Introducing the Predictive Interviewing Model

Introducing the Predictive Interviewing Model

The business models for traditional media have been breaking down for more than two decades. Many respected publications such as the Chicago Tribune, the Seattle Post-Intelligencer and the Rocky Mountain News have been met with bankruptcy in the wake of a vast shift of audiences to digital platforms where virtual and individualized news ecosystems can be easily created and reformulated. This paper examines how the tectonic financial shifts brought on by digital news ecosystems have in turn, dramatically affected the fundamental behaviors of reporters and reporting. Specifically, technology is replacing human-driven reporting, and as a result the ability of news outlets to develop thoughtful, educated and accurate stories is in decline. Instead, formulaic news packages scripted down to the length of a sound bite have become standard. The effect is the de-skilling of journalists and the slow dissolution of the craft of media relations. The circumstances cannot be reversed; the temptation offered by ever-cheaper technology-based reporting and distribution models is too potent for publishers and general managers to resist. In fact, given Moore’s law, the trend toward robot-based reporting is likely to accelerate. For the media relations discipline to maintain relevance in this era, adaptation is required. Through this paper, a key adaptive tool, the Predictive Interviewing Model (PIM), is introduced. As the rules governing relationships with the media disappear, the PIM offers a mechanism for reducing uncertainty in the most essential aspect of media relations: the media interview.

Traditionally, preparing for media interviews meant studying the beats and narrative tendencies of a reporter. Preparation may have also involved interacting with a reporter prior to a story to ascertain direction and intention, and on behalf of a client, a question-and-answer briefing paper may have been developed to assist a source in responding to questions. In the post-media relations era outlined in this paper, those dimensions of the craft are giving way. Simply put, robot reporters aren’t interested in having a coffee to talk about a story under development. Today, inexperienced reporters with virtually no relationship to a source or PR practitioner, nor back- ground information about the subject of an interview, are in the field to create and disseminate content quickly.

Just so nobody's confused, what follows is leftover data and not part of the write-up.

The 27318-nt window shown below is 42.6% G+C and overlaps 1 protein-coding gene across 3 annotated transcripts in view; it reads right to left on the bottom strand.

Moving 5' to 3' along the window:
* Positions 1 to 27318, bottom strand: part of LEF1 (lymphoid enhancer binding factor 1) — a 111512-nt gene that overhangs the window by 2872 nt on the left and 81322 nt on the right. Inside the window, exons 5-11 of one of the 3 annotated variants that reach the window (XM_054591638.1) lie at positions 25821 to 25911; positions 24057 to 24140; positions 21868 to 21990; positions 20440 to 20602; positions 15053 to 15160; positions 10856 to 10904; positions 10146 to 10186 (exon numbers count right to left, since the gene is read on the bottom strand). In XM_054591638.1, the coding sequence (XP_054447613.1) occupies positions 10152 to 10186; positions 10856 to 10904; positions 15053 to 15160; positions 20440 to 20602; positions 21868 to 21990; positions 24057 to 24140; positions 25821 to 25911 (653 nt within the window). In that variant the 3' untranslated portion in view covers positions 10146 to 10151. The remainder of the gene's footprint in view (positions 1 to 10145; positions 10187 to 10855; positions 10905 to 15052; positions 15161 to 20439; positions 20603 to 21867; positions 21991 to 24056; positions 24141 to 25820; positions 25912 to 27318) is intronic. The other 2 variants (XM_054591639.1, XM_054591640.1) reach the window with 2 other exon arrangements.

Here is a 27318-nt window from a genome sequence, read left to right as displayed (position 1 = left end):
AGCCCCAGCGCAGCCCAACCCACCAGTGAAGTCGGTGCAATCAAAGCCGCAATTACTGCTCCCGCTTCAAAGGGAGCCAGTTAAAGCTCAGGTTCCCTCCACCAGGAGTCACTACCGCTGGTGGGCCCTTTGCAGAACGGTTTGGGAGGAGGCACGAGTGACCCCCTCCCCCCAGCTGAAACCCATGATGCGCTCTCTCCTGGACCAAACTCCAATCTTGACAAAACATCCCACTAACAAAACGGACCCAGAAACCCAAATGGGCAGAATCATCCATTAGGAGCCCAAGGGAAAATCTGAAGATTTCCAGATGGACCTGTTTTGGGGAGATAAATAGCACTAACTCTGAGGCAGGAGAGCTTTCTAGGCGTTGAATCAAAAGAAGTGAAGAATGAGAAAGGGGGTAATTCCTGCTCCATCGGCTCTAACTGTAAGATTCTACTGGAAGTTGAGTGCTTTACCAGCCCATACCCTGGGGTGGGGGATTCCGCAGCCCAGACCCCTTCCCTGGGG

The PIM responds to these conditions in two ways. First, it provides a remarkably prescient tool to anticipate the fixed number of question-types a reporter can ask in an interview. Second, the PIM shows the sequence with which reporters generally ask the question-types. To create the PIM, 505 media interviews broadcast on National Public Radio from 2012 to 2014 were compiled as a data set. Each of the 2,236 questions in the data set was coded using a unique taxonomy, and an SPSS-based statistical analysis was performed to ascertain the ask sequence.

With question-type and sequence probability revealed, a model was diagrammed to help PR practitioners quickly assess media interview opportunities and concentrate on building effective messaging to counter uninformed, misinformed or haphazard journalistic tendencies.

As news outlets migrate inexorably toward staff-free models in favor of algorithm-based solutions, the PIM’s relevance becomes increasingly important to practitioners coping with shifting newsgathering and reporting practices.